A new test that is currently being developed could help health professionals diagnose diabetes earlier than ever before. The consequences of late diagnosis can include the onset of strokes, heart attacks, and conditions such as retinopathy (damaged retinas contributing to blindness), nephropathy (damaged kidneys), neuropathy (damaged nerves) and atherosclerosis (inflamed arteries). Current diagnosis methods are based on testing blood sugar levels, however researchers have established that other compounds in the blood such as fat, some proteins and vitamin D may also prove indicatory. The researchers are continuing to fine tune this test so that it may potentially be implemented in the health care system within the next 5 years. Similar tests that look into the biomarkers fructosamine and glycated albumin are also being considered in the UK and US, and are currently being used in Japan.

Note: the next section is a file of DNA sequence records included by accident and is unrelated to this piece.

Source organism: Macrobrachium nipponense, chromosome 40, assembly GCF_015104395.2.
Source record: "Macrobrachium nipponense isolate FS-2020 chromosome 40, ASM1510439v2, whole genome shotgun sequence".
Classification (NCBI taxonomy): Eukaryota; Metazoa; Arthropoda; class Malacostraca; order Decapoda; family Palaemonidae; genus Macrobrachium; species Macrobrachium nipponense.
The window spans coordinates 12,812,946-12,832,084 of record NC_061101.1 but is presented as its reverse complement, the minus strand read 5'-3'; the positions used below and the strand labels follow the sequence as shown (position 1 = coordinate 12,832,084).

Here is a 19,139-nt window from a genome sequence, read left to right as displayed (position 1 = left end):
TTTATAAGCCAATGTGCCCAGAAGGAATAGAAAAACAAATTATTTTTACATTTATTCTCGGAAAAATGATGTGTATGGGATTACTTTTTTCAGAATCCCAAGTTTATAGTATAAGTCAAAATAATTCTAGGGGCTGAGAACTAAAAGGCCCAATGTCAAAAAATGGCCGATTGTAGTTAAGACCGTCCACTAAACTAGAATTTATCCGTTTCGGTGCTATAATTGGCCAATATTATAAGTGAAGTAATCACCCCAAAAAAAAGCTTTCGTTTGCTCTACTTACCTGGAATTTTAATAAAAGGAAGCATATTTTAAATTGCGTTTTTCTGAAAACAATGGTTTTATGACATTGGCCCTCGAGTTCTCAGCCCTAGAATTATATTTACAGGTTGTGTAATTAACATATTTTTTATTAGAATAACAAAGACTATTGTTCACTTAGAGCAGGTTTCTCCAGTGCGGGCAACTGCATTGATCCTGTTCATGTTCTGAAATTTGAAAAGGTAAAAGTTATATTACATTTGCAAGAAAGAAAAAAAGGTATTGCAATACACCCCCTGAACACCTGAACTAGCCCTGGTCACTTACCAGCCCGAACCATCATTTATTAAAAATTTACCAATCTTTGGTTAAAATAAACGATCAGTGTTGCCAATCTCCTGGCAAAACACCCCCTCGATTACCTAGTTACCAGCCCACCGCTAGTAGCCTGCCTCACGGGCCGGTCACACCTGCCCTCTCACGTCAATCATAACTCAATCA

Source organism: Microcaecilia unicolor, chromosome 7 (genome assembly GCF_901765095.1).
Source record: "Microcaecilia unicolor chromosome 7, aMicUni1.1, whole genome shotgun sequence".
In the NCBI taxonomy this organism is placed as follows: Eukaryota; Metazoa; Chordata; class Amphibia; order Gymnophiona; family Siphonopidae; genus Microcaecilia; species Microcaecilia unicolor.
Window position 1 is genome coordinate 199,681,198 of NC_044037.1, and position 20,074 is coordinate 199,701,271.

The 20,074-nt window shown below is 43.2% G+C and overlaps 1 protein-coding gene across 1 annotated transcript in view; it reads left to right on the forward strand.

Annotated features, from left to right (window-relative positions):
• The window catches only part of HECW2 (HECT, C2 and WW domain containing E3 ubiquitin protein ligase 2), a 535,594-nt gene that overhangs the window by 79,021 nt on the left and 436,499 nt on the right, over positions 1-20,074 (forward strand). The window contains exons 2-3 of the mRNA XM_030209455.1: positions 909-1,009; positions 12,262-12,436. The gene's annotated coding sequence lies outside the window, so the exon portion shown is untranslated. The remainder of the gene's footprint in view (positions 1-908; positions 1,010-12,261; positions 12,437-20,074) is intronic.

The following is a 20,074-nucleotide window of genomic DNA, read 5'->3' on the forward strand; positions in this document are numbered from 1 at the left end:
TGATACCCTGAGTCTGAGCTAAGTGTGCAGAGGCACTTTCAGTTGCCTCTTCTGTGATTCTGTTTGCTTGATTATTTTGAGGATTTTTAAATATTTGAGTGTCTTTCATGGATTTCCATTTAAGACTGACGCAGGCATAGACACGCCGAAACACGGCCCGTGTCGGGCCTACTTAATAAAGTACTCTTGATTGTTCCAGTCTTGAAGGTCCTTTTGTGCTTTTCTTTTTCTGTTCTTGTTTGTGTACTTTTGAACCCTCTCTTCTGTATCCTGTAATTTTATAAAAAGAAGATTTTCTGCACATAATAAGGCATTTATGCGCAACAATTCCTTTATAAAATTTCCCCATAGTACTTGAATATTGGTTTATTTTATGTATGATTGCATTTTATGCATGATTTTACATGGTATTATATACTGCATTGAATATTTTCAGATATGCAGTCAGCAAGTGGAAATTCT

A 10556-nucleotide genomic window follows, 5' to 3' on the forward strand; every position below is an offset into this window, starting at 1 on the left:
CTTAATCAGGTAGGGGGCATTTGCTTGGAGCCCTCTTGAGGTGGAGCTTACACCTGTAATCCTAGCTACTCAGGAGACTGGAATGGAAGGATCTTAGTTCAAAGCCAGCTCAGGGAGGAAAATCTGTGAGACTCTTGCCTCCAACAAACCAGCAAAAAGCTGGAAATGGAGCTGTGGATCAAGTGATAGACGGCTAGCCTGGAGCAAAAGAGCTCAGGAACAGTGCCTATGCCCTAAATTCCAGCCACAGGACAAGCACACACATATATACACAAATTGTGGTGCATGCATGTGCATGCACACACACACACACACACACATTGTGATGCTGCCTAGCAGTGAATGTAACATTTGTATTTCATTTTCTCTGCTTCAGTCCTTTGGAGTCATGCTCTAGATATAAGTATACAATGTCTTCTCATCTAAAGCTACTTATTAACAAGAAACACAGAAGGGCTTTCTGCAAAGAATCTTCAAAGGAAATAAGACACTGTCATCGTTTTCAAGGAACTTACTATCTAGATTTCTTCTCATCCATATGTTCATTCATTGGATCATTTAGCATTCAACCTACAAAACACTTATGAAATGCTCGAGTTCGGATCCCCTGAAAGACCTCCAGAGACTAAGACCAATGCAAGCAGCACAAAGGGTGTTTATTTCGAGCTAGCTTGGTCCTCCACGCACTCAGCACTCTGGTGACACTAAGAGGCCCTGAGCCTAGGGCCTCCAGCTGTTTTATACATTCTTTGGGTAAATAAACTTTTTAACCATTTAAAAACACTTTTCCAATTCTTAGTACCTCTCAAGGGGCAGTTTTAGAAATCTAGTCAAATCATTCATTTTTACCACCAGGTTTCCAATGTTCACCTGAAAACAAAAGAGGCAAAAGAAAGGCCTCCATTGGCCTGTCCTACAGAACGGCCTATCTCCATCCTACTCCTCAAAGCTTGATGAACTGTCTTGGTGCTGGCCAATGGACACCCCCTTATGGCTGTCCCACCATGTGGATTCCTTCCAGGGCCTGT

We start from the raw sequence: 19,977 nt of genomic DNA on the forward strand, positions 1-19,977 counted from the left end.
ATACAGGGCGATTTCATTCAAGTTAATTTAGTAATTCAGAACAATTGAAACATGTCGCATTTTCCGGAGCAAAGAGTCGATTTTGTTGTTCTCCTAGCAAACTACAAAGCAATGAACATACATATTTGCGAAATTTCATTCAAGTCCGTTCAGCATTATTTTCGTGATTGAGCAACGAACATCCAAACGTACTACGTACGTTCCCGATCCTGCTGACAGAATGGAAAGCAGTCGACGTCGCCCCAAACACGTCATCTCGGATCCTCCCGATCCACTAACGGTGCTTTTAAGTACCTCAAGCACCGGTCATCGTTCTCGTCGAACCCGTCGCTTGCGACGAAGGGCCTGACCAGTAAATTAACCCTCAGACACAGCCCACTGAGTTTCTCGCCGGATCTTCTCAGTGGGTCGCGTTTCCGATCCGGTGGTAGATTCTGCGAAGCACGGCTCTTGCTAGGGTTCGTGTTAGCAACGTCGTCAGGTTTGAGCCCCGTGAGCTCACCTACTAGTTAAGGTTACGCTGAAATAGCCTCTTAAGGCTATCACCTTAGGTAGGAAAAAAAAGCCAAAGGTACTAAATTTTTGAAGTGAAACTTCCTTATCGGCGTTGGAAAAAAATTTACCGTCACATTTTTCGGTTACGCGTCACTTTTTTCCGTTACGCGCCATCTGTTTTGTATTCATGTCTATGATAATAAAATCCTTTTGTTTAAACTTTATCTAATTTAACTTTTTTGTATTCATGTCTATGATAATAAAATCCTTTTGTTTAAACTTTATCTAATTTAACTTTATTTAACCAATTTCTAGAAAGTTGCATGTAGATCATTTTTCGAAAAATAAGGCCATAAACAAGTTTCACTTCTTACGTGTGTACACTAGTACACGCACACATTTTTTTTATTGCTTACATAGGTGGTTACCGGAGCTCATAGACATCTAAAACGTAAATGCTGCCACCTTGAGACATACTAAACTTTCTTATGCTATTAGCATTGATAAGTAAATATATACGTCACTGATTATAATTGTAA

More than 3 million people have been diagnosed with diabetes in the UK, so the ramifications of this discovery could be hugely significant in health and quality of life in these individuals.
Science Daily, (2014). Potential for new tests in long term diabetes complications. Retrieved 4th September, 2014, from http://www.sciencedaily.com/releases/2014/01/140114202651.htm
Mail Online, (2014). New test will diagnose type 2 diabetes 'years earlier' by examining compounds in the blood: Early warning could prevent complications including strokes. Retrieved 4th September, 2014, from http://www.dailymail.co.uk/health/article-2742726/New-test-diagnose-diabetes-years-earlier-examining-compounds-blood-Early-warning-prevent-complications-including-strokes.html